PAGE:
Despite laboratory data from Richoz et al.  showing lower stiffening effect due to oxygen availability in ACXL procedures, the 9 mW/5.4 J/cm2 was estimated to have the best oxygen diffusion profile in the ACXL procedures panorama. Several clinical studies also demonstrated that the 9 mW/5.4/cm2 Epi-Off ACXL obtained comparable visual outcomes and KC stabilization with conventional 3 mW/5.4 J/cm2 CXL (Dresden protocol). Moreover, the AS OCT and in vivo confocal microscopy (IVCM) studies by Mazzotta et al.  showed that the mean depth of the demarcation line after the 9 mW/5.4 J/cm2 ACXL was at 332 ± 20 μm, the nearest to the conventional 3 mW/5.4 J/cm2 CXL Dresden protocol 320 μm (range 270–350 μm) [1, 4].
The 9 mW/5.4 J/cm2 ACXL for 10 min of continuous light UVA exposure was first demonstrated to be effective in stabilizing topographic parameters after 12-months of follow-up in mild-moderate KC affected corneas by Elbaz et al . An improvement in the UDVA and stabilization of all tested corneal parameters were noted after the treatment. Moreover, the 9 mW/5.4 J/cm2 ACXL was safe for corneal endothelium, stabilizing the progression of iatrogenic ectasia with a significant reduction in topographic keratometric values and a significant increase in CDVA, comparable with conventional 3 mW/cm2 CXL in a mid-term (two-years) follow-up as recently documented by Turhan et al . A recent study performed by Sadoughi et al.  comparing the conventional 3 mW/5.4 J/cm2 CXL to 9 mW/5.4 J/cm2 ACXL in patients with bilateral progressive KC where the fellow eyes were randomly assigned to conventional 3 mW/5.4 J/cm2 CXL or to 9 mW/5.4 J/cm2 ACXL, revealed similar refractive, visual, keratometric and aberrometric outcomes after 12 months of follow-up. The study confirmed that the one and two-years functional outcomes of the 9 mW/5.4 J/cm2 ACXL protocol were similar and comparable with the conventional 3 mW/5.4 J/cm2 CXL.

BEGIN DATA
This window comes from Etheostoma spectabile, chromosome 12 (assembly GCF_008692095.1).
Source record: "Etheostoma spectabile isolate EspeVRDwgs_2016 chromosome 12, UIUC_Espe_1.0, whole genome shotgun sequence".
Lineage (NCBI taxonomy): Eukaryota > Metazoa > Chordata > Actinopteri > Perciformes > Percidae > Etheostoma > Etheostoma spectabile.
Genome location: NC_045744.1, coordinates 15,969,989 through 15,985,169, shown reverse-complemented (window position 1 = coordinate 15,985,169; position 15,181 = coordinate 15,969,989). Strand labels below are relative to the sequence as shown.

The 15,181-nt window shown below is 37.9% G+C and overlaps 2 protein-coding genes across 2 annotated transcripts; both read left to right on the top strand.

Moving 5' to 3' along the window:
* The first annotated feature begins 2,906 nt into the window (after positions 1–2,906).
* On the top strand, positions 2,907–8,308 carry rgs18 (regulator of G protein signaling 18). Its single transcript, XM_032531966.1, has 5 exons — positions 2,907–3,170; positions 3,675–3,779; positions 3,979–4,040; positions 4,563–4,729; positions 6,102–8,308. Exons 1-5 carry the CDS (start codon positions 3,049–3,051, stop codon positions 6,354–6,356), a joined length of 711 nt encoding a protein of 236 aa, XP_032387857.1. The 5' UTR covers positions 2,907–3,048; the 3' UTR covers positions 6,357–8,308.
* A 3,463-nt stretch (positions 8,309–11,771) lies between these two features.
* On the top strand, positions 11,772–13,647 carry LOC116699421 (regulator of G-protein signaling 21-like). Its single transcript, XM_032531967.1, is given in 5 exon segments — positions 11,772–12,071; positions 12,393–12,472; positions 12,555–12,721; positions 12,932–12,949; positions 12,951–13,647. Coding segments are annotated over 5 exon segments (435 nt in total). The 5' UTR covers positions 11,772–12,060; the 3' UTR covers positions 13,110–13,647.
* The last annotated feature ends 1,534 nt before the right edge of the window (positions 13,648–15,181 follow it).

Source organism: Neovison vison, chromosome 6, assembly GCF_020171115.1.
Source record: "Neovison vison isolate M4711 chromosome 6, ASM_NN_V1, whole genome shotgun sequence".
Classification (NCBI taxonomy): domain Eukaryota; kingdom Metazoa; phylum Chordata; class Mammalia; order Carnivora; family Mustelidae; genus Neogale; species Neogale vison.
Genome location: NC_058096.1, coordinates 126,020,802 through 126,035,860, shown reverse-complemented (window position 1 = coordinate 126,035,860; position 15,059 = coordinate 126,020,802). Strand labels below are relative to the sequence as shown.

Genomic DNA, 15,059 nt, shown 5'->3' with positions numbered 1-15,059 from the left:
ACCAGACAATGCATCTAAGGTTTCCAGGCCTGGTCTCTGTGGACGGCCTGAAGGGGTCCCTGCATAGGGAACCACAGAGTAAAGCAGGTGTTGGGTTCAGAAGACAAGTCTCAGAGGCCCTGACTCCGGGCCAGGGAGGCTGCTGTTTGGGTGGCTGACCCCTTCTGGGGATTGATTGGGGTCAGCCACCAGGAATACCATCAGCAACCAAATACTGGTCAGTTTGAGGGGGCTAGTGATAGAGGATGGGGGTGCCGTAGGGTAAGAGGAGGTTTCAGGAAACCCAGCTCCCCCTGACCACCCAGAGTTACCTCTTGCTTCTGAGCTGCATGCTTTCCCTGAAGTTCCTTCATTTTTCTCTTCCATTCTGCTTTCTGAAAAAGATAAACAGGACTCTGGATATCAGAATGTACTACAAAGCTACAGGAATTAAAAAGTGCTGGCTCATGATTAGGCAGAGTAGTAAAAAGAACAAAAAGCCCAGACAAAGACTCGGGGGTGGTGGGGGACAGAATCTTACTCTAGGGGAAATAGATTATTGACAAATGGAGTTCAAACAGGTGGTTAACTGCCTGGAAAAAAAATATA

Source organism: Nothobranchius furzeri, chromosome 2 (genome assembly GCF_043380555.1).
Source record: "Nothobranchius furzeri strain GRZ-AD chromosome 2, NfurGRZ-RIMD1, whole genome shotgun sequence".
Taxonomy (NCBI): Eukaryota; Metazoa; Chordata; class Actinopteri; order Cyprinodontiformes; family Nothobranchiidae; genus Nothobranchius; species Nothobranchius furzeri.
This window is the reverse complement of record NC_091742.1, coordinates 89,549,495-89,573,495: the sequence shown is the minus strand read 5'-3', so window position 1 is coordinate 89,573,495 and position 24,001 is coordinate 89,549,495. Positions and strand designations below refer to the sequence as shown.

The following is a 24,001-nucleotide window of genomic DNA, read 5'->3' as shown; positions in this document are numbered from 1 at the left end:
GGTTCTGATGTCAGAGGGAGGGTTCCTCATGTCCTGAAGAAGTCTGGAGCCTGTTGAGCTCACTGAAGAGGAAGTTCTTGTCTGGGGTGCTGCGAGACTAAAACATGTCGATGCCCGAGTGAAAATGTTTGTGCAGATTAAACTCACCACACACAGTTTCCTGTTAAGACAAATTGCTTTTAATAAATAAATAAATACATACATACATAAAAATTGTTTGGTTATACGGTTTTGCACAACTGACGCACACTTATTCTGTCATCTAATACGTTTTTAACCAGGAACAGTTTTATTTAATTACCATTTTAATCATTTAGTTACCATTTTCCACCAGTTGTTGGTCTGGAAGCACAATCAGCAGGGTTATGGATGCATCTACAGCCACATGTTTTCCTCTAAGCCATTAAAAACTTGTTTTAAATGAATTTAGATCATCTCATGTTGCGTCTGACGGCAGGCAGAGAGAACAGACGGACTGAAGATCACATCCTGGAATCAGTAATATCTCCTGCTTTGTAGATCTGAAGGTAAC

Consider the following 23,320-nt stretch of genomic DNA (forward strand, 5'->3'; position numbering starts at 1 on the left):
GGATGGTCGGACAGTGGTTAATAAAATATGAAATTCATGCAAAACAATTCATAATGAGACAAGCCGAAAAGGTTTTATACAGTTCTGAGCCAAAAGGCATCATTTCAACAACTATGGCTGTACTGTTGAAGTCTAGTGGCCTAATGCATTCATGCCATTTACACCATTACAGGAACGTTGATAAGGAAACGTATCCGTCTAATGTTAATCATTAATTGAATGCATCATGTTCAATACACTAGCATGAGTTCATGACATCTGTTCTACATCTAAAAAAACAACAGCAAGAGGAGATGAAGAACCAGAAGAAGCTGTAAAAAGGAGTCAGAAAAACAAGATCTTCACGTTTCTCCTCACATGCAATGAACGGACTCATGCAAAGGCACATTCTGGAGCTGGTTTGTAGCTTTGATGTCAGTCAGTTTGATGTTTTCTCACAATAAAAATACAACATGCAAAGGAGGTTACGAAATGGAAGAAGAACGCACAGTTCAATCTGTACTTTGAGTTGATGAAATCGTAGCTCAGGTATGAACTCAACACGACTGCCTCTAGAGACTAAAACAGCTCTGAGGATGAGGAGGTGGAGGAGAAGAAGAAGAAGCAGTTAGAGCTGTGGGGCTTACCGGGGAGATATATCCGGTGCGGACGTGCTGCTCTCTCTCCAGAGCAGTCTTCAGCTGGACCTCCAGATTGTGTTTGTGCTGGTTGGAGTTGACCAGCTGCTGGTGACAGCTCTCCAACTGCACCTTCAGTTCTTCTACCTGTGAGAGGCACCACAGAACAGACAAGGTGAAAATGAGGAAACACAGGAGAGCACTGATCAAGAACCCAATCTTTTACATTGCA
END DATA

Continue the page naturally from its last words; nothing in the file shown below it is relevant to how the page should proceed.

In a comparative study of 29 eyes treated with 9 mW/cm2 for 10 min, Kirgiz A et al.  reported that ACXL using 10 min of UVA irradiance at 9 mW/cm2 showed better topographic and coma values improvements vs. 5 min of UVA at 18 mW/cm2 irradiance, independent of keratoconus severity. Furthermore, Lang et al.  in a comparative study using standard CXL protocol and accelerated protocols in patients with progressive keratoconus reported that Epi-Off 3 mW/5.4 J/cm2 CXL for 30 min, 5.4 J/cm2 and 9 mW/5.4 J/cm2 ACXL for 10 min showed similar improvements in Kmax and CDVA.
Kobashi et al.  in a recent meta-analysis compared the clinical results of ACXL and standard corneal collagen cross-linking (SCXL) in progressive keratoconus of randomized controlled trials, which showed a comparable efficacy and safety profile at the 1-year follow-up between the two procedures.
Besides performing stress-strain experiments, CXL efficacy has also been shown to drop from SCXL to short ACXL protocols using inflation tests or air-puff tonometry. SCXL and ACXL have shown similar results [46, 47].
Although 9 mW/5.4 J/cm2 ACXL for 10 min provides less biomechanical increase under laboratory conditions , it is not known exactly how much stiffening each keratoconic cornea would need for the progressive character of the disease to be stabilized.
Our study data suggest that 9 mW/cm2 for 10 min may be sufficient to efficiently prevent progression. Nevertheless, we are currently evaluating in the laboratory whether a high-fluence ACXL Epi-Off setting using 9 mW/7.2 J/cm2 for 13 min and 20 s would further increase the biomechanical stability. If this were the case, then an increased fluence might provide an additional level of efficacy to the treatment.